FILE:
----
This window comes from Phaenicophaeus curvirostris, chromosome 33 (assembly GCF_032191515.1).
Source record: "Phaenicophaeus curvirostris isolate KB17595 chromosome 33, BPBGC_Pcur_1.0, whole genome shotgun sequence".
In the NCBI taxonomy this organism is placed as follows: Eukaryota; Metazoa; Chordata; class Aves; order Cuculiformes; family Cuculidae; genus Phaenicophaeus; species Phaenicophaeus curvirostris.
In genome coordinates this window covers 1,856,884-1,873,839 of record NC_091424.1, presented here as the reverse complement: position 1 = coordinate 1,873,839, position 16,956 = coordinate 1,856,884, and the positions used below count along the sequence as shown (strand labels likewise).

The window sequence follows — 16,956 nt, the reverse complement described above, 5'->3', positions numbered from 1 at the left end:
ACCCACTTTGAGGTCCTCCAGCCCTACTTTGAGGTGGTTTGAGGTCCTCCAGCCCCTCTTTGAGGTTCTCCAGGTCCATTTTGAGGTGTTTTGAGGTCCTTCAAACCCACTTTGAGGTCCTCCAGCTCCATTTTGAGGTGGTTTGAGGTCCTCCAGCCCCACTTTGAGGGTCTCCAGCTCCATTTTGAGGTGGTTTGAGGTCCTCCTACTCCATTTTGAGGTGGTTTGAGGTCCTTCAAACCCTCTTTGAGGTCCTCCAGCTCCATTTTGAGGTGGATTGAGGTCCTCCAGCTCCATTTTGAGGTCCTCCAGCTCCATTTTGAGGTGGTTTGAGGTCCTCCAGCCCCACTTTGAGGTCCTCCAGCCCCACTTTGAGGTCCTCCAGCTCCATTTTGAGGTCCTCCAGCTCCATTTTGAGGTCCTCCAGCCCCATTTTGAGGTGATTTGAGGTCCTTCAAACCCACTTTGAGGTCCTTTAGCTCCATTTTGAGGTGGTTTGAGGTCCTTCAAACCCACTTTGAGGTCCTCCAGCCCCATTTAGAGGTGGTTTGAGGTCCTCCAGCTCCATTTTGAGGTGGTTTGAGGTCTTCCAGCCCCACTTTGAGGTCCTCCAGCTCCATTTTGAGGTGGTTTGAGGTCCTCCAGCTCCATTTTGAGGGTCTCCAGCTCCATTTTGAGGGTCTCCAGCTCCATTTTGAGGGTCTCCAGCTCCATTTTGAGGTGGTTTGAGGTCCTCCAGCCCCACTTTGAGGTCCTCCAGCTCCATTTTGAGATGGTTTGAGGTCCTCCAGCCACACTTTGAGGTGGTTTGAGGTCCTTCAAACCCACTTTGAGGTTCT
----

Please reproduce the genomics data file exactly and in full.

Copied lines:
This window comes from Phaenicophaeus curvirostris, chromosome 33 (assembly GCF_032191515.1).
Source record: "Phaenicophaeus curvirostris isolate KB17595 chromosome 33, BPBGC_Pcur_1.0, whole genome shotgun sequence".
In the NCBI taxonomy this organism is placed as follows: Eukaryota; Metazoa; Chordata; class Aves; order Cuculiformes; family Cuculidae; genus Phaenicophaeus; species Phaenicophaeus curvirostris.
In genome coordinates this window covers 1,856,884-1,873,839 of record NC_091424.1, presented here as the reverse complement: position 1 = coordinate 1,873,839, position 16,956 = coordinate 1,856,884, and the positions used below count along the sequence as shown (strand labels likewise).

The window sequence follows — 16,956 nt, the reverse complement described above, 5'->3', positions numbered from 1 at the left end:
ACCCACTTTGAGGTCCTCCAGCCCTACTTTGAGGTGGTTTGAGGTCCTCCAGCCCCTCTTTGAGGTTCTCCAGGTCCATTTTGAGGTGTTTTGAGGTCCTTCAAACCCACTTTGAGGTCCTCCAGCTCCATTTTGAGGTGGTTTGAGGTCCTCCAGCCCCACTTTGAGGGTCTCCAGCTCCATTTTGAGGTGGTTTGAGGTCCTCCTACTCCATTTTGAGGTGGTTTGAGGTCCTTCAAACCCTCTTTGAGGTCCTCCAGCTCCATTTTGAGGTGGATTGAGGTCCTCCAGCTCCATTTTGAGGTCCTCCAGCTCCATTTTGAGGTGGTTTGAGGTCCTCCAGCCCCACTTTGAGGTCCTCCAGCCCCACTTTGAGGTCCTCCAGCTCCATTTTGAGGTCCTCCAGCTCCATTTTGAGGTCCTCCAGCCCCATTTTGAGGTGATTTGAGGTCCTTCAAACCCACTTTGAGGTCCTTTAGCTCCATTTTGAGGTGGTTTGAGGTCCTTCAAACCCACTTTGAGGTCCTCCAGCCCCATTTAGAGGTGGTTTGAGGTCCTCCAGCTCCATTTTGAGGTGGTTTGAGGTCTTCCAGCCCCACTTTGAGGTCCTCCAGCTCCATTTTGAGGTGGTTTGAGGTCCTCCAGCTCCATTTTGAGGGTCTCCAGCTCCATTTTGAGGGTCTCCAGCTCCATTTTGAGGGTCTCCAGCTCCATTTTGAGGTGGTTTGAGGTCCTCCAGCCCCACTTTGAGGTCCTCCAGCTCCATTTTGAGATGGTTTGAGGTCCTCCAGCCACACTTTGAGGTGGTTTGAGGTCCTTCAAACCCACTTTGAGGTTCT